washing dishes


Depend on the Tao


Thich Nhat Hanh:

Washing Dishes

To my mind, the idea that doing dishes is unpleasant can occur only when you aren’t doing them. Once you are standing in front of the sink with your sleeves rolled up and your hands in the warm water, it is really quite pleasant. I enjoy taking my time with each dish, being fully aware of the dish, the water, and each movement of my hands.

I know that if I hurry in order to eat dessert sooner, the time of washing dishes will be unpleasant and not worth living. That would be a pity, for each minute, each second of life is a miracle. The dishes themselves and the fact that I am here washing them are miracles!

If I am incapable of washing dishes joyfully, if I want to finish them quickly so I can go and have dessert, I will be equally incapable of enjoying my dessert. With the fork in my hand, I will be thinking about what to do next, and the texture and the flavor of the dessert, together with the pleasure of eating it, will be lost. I will always be dragged into the future, never able to live in the present moment.

Each thought, each action in the sunlight of awareness becomes sacred. In this light, no boundary exists between the sacred and the profane. I must confess it takes me a bit longer to do the dishes, but I live fully in every moment, and I am happy. Washing the dishes is at the same time a means and an end—that is, not only do we do the dishes in order to have clean dishes, we also do the dishes just to do the dishes, to live fully in each moment while washing them.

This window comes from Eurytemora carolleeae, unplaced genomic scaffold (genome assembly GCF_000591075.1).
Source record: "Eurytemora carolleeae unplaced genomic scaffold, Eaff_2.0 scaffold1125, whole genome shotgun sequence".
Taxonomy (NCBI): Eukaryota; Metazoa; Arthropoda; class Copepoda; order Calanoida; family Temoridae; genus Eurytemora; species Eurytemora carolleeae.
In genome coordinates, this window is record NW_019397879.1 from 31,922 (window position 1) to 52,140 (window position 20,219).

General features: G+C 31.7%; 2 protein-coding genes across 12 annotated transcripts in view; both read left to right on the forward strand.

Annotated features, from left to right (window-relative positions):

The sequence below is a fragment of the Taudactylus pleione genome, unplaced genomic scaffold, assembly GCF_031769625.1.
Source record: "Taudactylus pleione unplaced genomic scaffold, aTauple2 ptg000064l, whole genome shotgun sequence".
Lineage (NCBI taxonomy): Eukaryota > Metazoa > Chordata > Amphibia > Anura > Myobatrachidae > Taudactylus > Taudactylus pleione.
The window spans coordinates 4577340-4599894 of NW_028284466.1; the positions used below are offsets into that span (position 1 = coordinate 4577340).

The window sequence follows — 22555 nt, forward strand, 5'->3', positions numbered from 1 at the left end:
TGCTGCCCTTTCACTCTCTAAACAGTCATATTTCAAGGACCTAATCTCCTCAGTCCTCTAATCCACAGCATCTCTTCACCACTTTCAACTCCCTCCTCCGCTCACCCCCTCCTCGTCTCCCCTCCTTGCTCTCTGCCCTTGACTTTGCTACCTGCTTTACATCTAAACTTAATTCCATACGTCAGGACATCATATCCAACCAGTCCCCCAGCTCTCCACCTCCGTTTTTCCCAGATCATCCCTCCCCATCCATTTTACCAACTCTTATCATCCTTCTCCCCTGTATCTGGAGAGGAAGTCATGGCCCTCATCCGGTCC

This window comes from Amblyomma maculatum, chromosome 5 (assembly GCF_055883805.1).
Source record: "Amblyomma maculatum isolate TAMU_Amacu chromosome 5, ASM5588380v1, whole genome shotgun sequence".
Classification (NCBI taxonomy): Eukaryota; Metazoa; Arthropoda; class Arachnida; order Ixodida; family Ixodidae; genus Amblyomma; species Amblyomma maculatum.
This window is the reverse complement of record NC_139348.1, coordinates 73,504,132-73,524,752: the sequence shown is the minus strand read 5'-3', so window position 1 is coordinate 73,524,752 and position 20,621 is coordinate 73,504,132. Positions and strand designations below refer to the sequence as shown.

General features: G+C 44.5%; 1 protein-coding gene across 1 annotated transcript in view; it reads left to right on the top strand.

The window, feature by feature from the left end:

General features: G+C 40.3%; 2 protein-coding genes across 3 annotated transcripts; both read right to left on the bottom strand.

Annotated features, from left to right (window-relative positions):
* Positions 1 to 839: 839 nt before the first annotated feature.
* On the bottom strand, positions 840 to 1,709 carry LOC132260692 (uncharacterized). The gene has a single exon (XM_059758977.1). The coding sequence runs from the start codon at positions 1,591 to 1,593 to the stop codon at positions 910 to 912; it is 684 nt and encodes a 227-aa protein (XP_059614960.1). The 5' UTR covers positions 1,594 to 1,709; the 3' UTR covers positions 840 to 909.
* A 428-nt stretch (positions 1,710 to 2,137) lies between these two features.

source PDF p. 43 – 44

My Comment:

It seems so simple to stay  in the “sunlight of awareness” with one dish while washing up and then all becomes sacred, but it is true. We have been conditioned to see something as sacred in the context of religion or spirituality, but actually it is truly simple: BE HERE NOW. This moment is where my power lies. Only here can I BE fully. When my thoughts are elsewhere but my body is at the kitchen sink I am not really here. We have never been trained to appreciate the dimension we call NOW. Mostly we think of now as the ungraspable sliver of time between what has happened (past) and what will happen (future). the NOW dimension has nothing to do with time – you exit the mind-frame of past, future and time altogether when you enter into the NOW dimension. Our mind feels apprehensive when we attempt this, because it derives its security from keeping track of the past and projecting the “known” into the future, with some minor modifications. This shows us that surrender to the inner sense that something immense and intelligent, but not quite in our waking consciousness, is actually “keeping track” and prompting us in our actions to do what is suitable and appropriate in every situation. We are free to live in the moment free of incessant cogitation when we embody this trust in the Tao.


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